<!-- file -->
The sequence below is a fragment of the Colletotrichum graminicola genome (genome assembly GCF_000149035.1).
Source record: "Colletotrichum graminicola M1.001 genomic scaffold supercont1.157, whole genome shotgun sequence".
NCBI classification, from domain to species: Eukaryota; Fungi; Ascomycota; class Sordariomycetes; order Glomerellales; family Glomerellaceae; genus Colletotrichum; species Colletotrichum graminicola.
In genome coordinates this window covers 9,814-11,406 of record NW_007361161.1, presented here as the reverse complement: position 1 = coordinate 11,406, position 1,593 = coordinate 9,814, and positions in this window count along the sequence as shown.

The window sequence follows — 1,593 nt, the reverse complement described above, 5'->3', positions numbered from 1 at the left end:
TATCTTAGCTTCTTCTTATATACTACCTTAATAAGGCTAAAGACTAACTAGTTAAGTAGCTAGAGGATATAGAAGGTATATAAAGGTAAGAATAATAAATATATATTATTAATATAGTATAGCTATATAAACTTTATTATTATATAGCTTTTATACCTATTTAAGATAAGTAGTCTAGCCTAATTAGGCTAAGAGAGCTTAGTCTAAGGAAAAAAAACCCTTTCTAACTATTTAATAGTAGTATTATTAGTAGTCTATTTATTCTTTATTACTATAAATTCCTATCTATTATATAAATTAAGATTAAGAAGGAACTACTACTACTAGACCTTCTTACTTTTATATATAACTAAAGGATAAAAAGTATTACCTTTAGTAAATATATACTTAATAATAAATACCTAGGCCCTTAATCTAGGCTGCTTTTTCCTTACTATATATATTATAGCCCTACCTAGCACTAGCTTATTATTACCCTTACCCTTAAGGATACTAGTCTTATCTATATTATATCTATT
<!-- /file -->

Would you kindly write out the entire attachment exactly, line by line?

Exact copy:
The sequence below is a fragment of the Colletotrichum graminicola genome (genome assembly GCF_000149035.1).
Source record: "Colletotrichum graminicola M1.001 genomic scaffold supercont1.157, whole genome shotgun sequence".
NCBI classification, from domain to species: Eukaryota; Fungi; Ascomycota; class Sordariomycetes; order Glomerellales; family Glomerellaceae; genus Colletotrichum; species Colletotrichum graminicola.
In genome coordinates this window covers 9,814-11,406 of record NW_007361161.1, presented here as the reverse complement: position 1 = coordinate 11,406, position 1,593 = coordinate 9,814, and positions in this window count along the sequence as shown.

The window sequence follows — 1,593 nt, the reverse complement described above, 5'->3', positions numbered from 1 at the left end:
TATCTTAGCTTCTTCTTATATACTACCTTAATAAGGCTAAAGACTAACTAGTTAAGTAGCTAGAGGATATAGAAGGTATATAAAGGTAAGAATAATAAATATATATTATTAATATAGTATAGCTATATAAACTTTATTATTATATAGCTTTTATACCTATTTAAGATAAGTAGTCTAGCCTAATTAGGCTAAGAGAGCTTAGTCTAAGGAAAAAAAACCCTTTCTAACTATTTAATAGTAGTATTATTAGTAGTCTATTTATTCTTTATTACTATAAATTCCTATCTATTATATAAATTAAGATTAAGAAGGAACTACTACTACTAGACCTTCTTACTTTTATATATAACTAAAGGATAAAAAGTATTACCTTTAGTAAATATATACTTAATAATAAATACCTAGGCCCTTAATCTAGGCTGCTTTTTCCTTACTATATATATTATAGCCCTACCTAGCACTAGCTTATTATTACCCTTACCCTTAAGGATACTAGTCTTATCTATATTATATCTATT